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High Resolution Single Particle Cryo-Electron Microscopy using Beam-Image Shift

By Anchi Cheng, Edward T. Eng, Lambertus Alink, William J. Rice, Kelsey D. Jordan, Laura Y Kim, Clinton S. Potter, Bridget Carragher

Posted 23 Apr 2018
bioRxiv DOI: 10.1101/306241 (published DOI: 10.1016/j.jsb.2018.07.015)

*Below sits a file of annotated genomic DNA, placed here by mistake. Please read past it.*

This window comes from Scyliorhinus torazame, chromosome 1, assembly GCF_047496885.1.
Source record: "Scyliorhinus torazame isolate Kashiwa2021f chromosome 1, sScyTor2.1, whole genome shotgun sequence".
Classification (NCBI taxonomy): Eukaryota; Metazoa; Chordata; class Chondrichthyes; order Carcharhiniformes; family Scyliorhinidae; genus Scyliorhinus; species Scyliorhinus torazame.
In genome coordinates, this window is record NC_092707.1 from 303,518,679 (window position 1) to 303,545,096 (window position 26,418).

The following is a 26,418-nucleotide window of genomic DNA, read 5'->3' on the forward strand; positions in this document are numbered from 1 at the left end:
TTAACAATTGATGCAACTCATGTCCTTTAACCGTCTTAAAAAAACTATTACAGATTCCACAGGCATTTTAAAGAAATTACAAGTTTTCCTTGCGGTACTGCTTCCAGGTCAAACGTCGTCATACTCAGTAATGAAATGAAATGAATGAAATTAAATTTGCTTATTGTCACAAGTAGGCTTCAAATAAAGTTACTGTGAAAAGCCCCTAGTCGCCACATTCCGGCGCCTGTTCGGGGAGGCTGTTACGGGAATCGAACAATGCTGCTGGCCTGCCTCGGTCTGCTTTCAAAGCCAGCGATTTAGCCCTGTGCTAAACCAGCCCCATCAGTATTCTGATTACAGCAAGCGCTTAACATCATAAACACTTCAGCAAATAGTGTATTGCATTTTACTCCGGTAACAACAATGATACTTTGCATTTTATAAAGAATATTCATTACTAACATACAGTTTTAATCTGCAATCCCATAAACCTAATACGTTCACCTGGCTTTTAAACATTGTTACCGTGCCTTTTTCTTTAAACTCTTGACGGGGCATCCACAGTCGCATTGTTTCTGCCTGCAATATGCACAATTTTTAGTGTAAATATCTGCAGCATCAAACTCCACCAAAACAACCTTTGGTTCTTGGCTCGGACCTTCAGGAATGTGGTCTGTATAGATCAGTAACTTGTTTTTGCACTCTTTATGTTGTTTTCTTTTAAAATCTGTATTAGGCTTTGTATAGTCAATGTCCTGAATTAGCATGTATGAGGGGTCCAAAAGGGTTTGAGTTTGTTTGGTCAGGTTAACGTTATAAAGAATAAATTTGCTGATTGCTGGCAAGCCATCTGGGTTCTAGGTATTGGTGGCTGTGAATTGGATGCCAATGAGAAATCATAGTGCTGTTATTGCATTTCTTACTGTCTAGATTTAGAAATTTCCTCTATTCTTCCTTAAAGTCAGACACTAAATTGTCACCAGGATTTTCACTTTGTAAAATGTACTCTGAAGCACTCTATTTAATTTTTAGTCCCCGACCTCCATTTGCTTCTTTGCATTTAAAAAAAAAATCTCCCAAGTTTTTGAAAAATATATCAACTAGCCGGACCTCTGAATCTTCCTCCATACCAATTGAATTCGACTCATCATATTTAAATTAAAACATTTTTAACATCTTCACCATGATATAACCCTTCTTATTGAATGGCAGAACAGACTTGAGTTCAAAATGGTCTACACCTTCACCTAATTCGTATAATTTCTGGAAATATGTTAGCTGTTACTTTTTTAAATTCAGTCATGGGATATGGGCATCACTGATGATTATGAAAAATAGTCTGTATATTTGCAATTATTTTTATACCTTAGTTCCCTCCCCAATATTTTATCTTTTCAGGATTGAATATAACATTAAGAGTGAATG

Automated data acquisition is now used widely for the single-particle averaging approach to reconstruction of three-dimensional (3D) volumes of biological complexes preserved in vitreous ice and imaged in a transmission electron microscope (cryo-EM). Automation has become integral to this method because of the very large number of particle images required to be averaged in order to overcome the typically low signal-to-noise ratio of these images. For optimal efficiency, all automated data acquisition software packages employ some degree of beam-image shift because this method is fast and accurate (+/- 0.1 μm). Relocation to a targeted area under low-dose conditions can only be achieved using stage movements in combination with multiple iterations or long relaxation times, both reducing efficiency. It is, however, well known that applying beam-image shift induces beam-tilt and hence structure phase error. A π/4 phase error is considered as the worst that can be accepted, and is used as an argument against the use of any beam-image shift for high resolution data collection. In this study, we performed cryo-EM single-particle reconstructions on a T20S proteasome sample using applied beam-image shifts corresponding to beam tilts from 0 to 10 mrad. To evaluate the results we compared the FSC values, and examined the water density peaks in the 3D map. We conclude that the π/4 phase error does not limit the validity of the 3D reconstruction from single-particle averaging beyond the π/4 resolution limit.

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